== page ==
I was a Coast Guard marine safety officer. One night in 1984, I was driving home to Astoria, Ore., on Highway 101 and thinking about the marine investigation I was working on — and the recent loss of my dad, Deward Thomas. He had suffered mightily from colon cancer for over 30 years, but now the battle was over. Mom died when I was 10, and now I felt orphaned, as our parents were both gone from cancer detected in their 20s. (My younger sisters and I surmised the cancers were the result of their unknowing exposure to radiation at the Oak Ridge Atomic Bomb project during World War II.)
Dad’s worth could not be measured in dollars, as he had raised his kids as a single parent and instilled in us ethics and fairness, so I was determined to spend my $7,000 inheritance on something very special. Dad was always a stickler for safety and I was a stickler for conservation, and the two could be found in a Volkswagen Rabbit diesel. It had automatic seat belts and got over 50 miles per gallon.
I purchased and used it for work and personal travel. It was a wonderful car and a reminder of Dad. I had just put on the first two-year renewal plates prior to that day’s investigation.
I was driving back to my Astoria office shortly after sunset. I was noticing how the trees, shooting up from both sides of the road, effectively eliminated the twilight, turning it into night. Familiar with the road, I began looking for a place to pass a slow-moving (at 45 mph) car. Finding a suitable place, I accelerated and started my pass.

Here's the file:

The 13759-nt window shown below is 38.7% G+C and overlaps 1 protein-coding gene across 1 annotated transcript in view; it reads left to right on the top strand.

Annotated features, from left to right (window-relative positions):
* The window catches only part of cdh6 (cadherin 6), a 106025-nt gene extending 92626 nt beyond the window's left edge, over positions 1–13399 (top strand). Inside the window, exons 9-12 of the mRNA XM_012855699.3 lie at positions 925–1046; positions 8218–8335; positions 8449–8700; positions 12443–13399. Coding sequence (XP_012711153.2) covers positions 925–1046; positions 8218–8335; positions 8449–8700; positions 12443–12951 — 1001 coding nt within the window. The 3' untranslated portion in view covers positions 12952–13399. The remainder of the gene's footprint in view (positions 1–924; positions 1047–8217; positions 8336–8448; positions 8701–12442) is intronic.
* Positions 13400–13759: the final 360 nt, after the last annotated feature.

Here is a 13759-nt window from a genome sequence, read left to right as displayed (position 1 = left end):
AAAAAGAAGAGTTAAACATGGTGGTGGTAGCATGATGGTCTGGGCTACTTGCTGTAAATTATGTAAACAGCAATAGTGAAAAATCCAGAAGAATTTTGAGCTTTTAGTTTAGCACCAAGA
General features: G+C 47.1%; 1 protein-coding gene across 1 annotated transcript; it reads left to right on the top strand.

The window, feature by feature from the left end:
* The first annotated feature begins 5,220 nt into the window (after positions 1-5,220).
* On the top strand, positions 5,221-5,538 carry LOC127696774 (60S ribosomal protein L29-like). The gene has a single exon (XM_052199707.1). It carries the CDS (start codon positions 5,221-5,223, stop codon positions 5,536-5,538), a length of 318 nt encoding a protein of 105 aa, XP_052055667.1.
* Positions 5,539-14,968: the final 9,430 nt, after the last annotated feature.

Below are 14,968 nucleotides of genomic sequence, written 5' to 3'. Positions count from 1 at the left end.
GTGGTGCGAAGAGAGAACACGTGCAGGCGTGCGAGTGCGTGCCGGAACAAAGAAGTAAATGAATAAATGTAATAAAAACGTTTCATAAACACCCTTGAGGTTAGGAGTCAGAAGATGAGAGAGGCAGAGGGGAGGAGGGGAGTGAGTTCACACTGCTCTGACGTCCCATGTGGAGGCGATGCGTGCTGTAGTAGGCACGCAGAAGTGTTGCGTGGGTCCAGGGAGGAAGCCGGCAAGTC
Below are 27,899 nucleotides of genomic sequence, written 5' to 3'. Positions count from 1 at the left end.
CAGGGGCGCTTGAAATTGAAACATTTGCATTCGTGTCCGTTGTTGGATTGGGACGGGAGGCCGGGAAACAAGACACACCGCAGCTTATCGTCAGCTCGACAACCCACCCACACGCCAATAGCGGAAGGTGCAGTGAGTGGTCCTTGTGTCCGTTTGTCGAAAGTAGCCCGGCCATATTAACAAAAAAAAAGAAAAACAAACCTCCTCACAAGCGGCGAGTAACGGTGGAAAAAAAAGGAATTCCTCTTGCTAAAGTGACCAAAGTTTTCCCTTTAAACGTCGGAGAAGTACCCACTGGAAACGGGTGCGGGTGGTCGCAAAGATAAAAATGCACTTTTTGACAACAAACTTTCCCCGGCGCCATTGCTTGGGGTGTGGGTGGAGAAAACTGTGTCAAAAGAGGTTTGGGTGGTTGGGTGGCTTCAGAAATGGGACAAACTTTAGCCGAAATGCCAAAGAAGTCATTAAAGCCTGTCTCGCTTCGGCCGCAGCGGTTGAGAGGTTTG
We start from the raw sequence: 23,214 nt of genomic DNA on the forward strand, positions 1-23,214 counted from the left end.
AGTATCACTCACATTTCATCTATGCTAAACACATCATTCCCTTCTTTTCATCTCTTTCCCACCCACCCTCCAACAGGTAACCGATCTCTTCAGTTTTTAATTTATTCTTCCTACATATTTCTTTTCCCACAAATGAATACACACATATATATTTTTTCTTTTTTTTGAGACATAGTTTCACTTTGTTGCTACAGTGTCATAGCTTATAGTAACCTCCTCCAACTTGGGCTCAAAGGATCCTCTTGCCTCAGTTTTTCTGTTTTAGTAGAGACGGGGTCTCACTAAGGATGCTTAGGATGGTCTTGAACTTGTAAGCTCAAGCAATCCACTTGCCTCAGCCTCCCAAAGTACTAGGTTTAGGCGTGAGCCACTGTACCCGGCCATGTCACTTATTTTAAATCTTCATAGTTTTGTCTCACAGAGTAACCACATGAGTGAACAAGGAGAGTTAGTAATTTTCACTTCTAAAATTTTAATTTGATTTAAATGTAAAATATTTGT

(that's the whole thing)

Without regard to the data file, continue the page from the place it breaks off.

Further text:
Almost immediately I knew something was wrong. I could not exactly detect what was wrong, but I knew I had to take drastic action. As I started to turn left, into the trees, my headlights revealed the grille of an oncoming car — a car with no lights on! Impact was immediate before I could get off the road.
Waking up from the knockout blow of a head-on collision, I slowly began assessing the situation. The total front third of my car was destroyed, but the seating areas were undamaged, and my automatic seat belt had worked. The engine had been driven down instead of into the passenger compartment, a safety design the salesman mentioned, which I’d had no intention of testing.
I found myself relatively unharmed except for a bruise on my right leg from an unmounted CB radio and a jammed ring finger that forcefully impacted the dash. I walked away from a head-on collision at highway speed and was OK! I immediately rushed to the other vehicle, dreading what I would find. The driver was conscious and apparently uninjured, but slurred speech immediately exposed that he was intoxicated. As I recall, he was later cited for DWI, failure to provide correct lighting, no insurance and driving with a suspended license. Someone at the Astoria patrol office even called him “a regular.” (How does that happen?)
My elation over surviving in good health was followed by the realization that Dad’s last gift was destroyed. It was a totaled vehicle after only two years of service. Later, I reflected that Dad’s insistence on safety resulted in my purchasing a car with special safety features. Dad’s last gift was not the car; even after his death, Dad likely saved my life.
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